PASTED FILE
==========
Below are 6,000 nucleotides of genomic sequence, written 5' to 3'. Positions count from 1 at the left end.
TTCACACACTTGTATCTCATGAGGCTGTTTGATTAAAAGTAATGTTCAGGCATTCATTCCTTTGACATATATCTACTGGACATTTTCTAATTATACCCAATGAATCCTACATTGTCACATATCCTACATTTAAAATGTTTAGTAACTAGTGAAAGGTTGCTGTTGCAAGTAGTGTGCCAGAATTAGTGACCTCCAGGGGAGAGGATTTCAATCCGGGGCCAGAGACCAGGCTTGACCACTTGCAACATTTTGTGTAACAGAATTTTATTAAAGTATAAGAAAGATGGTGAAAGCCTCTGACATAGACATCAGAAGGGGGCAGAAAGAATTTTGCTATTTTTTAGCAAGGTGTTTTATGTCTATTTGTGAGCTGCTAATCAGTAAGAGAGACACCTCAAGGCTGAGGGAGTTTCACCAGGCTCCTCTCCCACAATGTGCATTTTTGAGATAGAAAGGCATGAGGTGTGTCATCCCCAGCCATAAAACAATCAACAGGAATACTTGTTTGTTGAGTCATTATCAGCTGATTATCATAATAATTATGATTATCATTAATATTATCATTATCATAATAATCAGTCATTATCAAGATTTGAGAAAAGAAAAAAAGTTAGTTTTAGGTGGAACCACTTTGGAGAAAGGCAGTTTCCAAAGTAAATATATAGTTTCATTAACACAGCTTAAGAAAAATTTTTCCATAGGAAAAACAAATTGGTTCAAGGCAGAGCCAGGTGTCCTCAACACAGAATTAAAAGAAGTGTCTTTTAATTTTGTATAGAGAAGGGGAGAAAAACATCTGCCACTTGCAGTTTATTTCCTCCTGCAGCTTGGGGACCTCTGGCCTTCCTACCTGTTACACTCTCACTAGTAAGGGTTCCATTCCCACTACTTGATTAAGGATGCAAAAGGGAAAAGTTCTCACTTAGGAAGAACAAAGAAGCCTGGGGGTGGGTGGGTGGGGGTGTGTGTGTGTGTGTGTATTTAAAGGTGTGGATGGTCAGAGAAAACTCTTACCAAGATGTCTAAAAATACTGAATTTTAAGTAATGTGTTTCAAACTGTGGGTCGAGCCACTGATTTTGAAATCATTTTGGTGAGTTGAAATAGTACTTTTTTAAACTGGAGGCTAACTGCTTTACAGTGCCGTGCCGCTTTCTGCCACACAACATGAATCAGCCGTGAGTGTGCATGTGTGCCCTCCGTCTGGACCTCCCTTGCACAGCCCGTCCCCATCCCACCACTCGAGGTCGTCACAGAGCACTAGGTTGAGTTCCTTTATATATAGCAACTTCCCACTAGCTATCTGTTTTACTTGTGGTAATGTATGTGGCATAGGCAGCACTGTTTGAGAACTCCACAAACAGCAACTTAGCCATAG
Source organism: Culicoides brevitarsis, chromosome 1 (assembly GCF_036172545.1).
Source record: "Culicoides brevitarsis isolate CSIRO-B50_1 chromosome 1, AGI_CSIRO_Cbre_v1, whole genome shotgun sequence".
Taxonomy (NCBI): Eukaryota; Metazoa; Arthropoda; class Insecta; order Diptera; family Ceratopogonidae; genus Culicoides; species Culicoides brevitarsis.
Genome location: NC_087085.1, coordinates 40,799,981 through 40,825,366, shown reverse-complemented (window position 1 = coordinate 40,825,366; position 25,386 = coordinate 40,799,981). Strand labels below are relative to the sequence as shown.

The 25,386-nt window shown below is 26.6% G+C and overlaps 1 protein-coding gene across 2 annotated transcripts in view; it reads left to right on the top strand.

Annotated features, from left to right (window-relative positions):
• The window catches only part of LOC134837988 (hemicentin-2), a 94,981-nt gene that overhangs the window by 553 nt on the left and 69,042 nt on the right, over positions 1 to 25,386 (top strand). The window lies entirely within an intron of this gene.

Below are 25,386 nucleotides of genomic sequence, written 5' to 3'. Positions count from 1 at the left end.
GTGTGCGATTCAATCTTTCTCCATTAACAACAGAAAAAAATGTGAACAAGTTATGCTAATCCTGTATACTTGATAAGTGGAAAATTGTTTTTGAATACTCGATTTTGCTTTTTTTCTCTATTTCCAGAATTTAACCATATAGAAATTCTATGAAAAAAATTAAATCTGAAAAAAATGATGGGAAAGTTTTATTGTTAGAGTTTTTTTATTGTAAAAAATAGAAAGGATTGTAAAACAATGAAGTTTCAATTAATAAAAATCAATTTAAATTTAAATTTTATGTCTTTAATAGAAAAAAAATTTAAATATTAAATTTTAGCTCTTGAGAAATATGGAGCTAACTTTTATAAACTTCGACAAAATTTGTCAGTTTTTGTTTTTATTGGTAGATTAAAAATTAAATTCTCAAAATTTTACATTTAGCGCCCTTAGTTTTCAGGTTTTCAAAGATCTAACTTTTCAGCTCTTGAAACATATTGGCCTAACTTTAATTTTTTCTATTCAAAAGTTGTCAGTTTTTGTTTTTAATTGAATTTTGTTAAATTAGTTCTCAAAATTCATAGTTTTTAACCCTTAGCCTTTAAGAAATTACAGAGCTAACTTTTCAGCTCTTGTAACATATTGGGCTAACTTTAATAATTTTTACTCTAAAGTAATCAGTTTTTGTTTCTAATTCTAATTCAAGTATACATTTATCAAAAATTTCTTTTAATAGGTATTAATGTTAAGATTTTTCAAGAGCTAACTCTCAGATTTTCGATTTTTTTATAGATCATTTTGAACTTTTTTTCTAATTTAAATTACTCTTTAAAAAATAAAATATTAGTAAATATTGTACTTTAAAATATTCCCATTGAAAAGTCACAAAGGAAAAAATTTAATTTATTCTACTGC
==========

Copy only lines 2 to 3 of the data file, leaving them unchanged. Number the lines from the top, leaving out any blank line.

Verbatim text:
TTCACACACTTGTATCTCATGAGGCTGTTTGATTAAAAGTAATGTTCAGGCATTCATTCCTTTGACATATATCTACTGGACATTTTCTAATTATACCCAATGAATCCTACATTGTCACATATCCTACATTTAAAATGTTTAGTAACTAGTGAAAGGTTGCTGTTGCAAGTAGTGTGCCAGAATTAGTGACCTCCAGGGGAGAGGATTTCAATCCGGGGCCAGAGACCAGGCTTGACCACTTGCAACATTTTGTGTAACAGAATTTTATTAAAGTATAAGAAAGATGGTGAAAGCCTCTGACATAGACATCAGAAGGGGGCAGAAAGAATTTTGCTATTTTTTAGCAAGGTGTTTTATGTCTATTTGTGAGCTGCTAATCAGTAAGAGAGACACCTCAAGGCTGAGGGAGTTTCACCAGGCTCCTCTCCCACAATGTGCATTTTTGAGATAGAAAGGCATGAGGTGTGTCATCCCCAGCCATAAAACAATCAACAGGAATACTTGTTTGTTGAGTCATTATCAGCTGATTATCATAATAATTATGATTATCATTAATATTATCATTATCATAATAATCAGTCATTATCAAGATTTGAGAAAAGAAAAAAAGTTAGTTTTAGGTGGAACCACTTTGGAGAAAGGCAGTTTCCAAAGTAAATATATAGTTTCATTAACACAGCTTAAGAAAAATTTTTCCATAGGAAAAACAAATTGGTTCAAGGCAGAGCCAGGTGTCCTCAACACAGAATTAAAAGAAGTGTCTTTTAATTTTGTATAGAGAAGGGGAGAAAAACATCTGCCACTTGCAGTTTATTTCCTCCTGCAGCTTGGGGACCTCTGGCCTTCCTACCTGTTACACTCTCACTAGTAAGGGTTCCATTCCCACTACTTGATTAAGGATGCAAAAGGGAAAAGTTCTCACTTAGGAAGAACAAAGAAGCCTGGGGGTGGGTGGGTGGGGGTGTGTGTGTGTGTGTGTATTTAAAGGTGTGGATGGTCAGAGAAAACTCTTACCAAGATGTCTAAAAATACTGAATTTTAAGTAATGTGTTTCAAACTGTGGGTCGAGCCACTGATTTTGAAATCATTTTGGTGAGTTGAAATAGTACTTTTTTAAACTGGAGGCTAACTGCTTTACAGTGCCGTGCCGCTTTCTGCCACACAACATGAATCAGCCGTGAGTGTGCATGTGTGCCCTCCGTCTGGACCTCCCTTGCACAGCCCGTCCCCATCCCACCACTCGAGGTCGTCACAGAGCACTAGGTTGAGTTCCTTTATATATAGCAACTTCCCACTAGCTATCTGTTTTACTTGTGGTAATGTATGTGGCATAGGCAGCACTGTTTGAGAACTCCACAAACAGCAACTTAGCCATAG
Source organism: Culicoides brevitarsis, chromosome 1 (assembly GCF_036172545.1).